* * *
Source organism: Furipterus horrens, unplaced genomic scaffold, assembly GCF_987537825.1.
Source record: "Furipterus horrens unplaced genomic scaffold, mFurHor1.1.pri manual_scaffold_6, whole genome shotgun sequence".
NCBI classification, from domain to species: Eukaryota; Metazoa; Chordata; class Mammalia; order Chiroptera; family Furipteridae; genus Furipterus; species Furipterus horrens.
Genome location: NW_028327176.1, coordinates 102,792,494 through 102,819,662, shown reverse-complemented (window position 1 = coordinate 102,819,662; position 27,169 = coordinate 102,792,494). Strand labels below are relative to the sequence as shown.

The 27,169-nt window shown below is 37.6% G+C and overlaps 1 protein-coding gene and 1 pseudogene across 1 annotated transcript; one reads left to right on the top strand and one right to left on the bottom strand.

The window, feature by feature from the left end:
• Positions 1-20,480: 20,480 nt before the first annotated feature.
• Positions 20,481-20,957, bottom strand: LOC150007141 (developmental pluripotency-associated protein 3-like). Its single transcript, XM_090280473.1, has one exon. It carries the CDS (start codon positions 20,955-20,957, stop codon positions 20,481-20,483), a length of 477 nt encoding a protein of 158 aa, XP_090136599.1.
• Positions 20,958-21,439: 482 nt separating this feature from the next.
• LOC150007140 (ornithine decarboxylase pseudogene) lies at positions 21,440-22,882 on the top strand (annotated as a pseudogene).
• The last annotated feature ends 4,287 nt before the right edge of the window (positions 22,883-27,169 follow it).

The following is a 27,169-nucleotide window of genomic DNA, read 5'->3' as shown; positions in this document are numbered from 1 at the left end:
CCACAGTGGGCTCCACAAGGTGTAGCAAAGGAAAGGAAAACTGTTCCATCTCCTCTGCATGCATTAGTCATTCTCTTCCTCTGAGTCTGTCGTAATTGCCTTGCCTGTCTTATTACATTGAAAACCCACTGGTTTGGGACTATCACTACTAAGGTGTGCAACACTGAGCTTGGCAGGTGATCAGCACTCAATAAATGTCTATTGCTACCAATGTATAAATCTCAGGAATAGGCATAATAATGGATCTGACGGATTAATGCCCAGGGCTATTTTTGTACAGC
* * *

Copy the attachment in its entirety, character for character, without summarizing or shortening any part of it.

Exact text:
Source organism: Furipterus horrens, unplaced genomic scaffold, assembly GCF_987537825.1.
Source record: "Furipterus horrens unplaced genomic scaffold, mFurHor1.1.pri manual_scaffold_6, whole genome shotgun sequence".
NCBI classification, from domain to species: Eukaryota; Metazoa; Chordata; class Mammalia; order Chiroptera; family Furipteridae; genus Furipterus; species Furipterus horrens.
Genome location: NW_028327176.1, coordinates 102,792,494 through 102,819,662, shown reverse-complemented (window position 1 = coordinate 102,819,662; position 27,169 = coordinate 102,792,494). Strand labels below are relative to the sequence as shown.

The 27,169-nt window shown below is 37.6% G+C and overlaps 1 protein-coding gene and 1 pseudogene across 1 annotated transcript; one reads left to right on the top strand and one right to left on the bottom strand.

The window, feature by feature from the left end:
• Positions 1-20,480: 20,480 nt before the first annotated feature.
• Positions 20,481-20,957, bottom strand: LOC150007141 (developmental pluripotency-associated protein 3-like). Its single transcript, XM_090280473.1, has one exon. It carries the CDS (start codon positions 20,955-20,957, stop codon positions 20,481-20,483), a length of 477 nt encoding a protein of 158 aa, XP_090136599.1.
• Positions 20,958-21,439: 482 nt separating this feature from the next.
• LOC150007140 (ornithine decarboxylase pseudogene) lies at positions 21,440-22,882 on the top strand (annotated as a pseudogene).
• The last annotated feature ends 4,287 nt before the right edge of the window (positions 22,883-27,169 follow it).

The following is a 27,169-nucleotide window of genomic DNA, read 5'->3' as shown; positions in this document are numbered from 1 at the left end:
CCACAGTGGGCTCCACAAGGTGTAGCAAAGGAAAGGAAAACTGTTCCATCTCCTCTGCATGCATTAGTCATTCTCTTCCTCTGAGTCTGTCGTAATTGCCTTGCCTGTCTTATTACATTGAAAACCCACTGGTTTGGGACTATCACTACTAAGGTGTGCAACACTGAGCTTGGCAGGTGATCAGCACTCAATAAATGTCTATTGCTACCAATGTATAAATCTCAGGAATAGGCATAATAATGGATCTGACGGATTAATGCCCAGGGCTATTTTTGTACAGC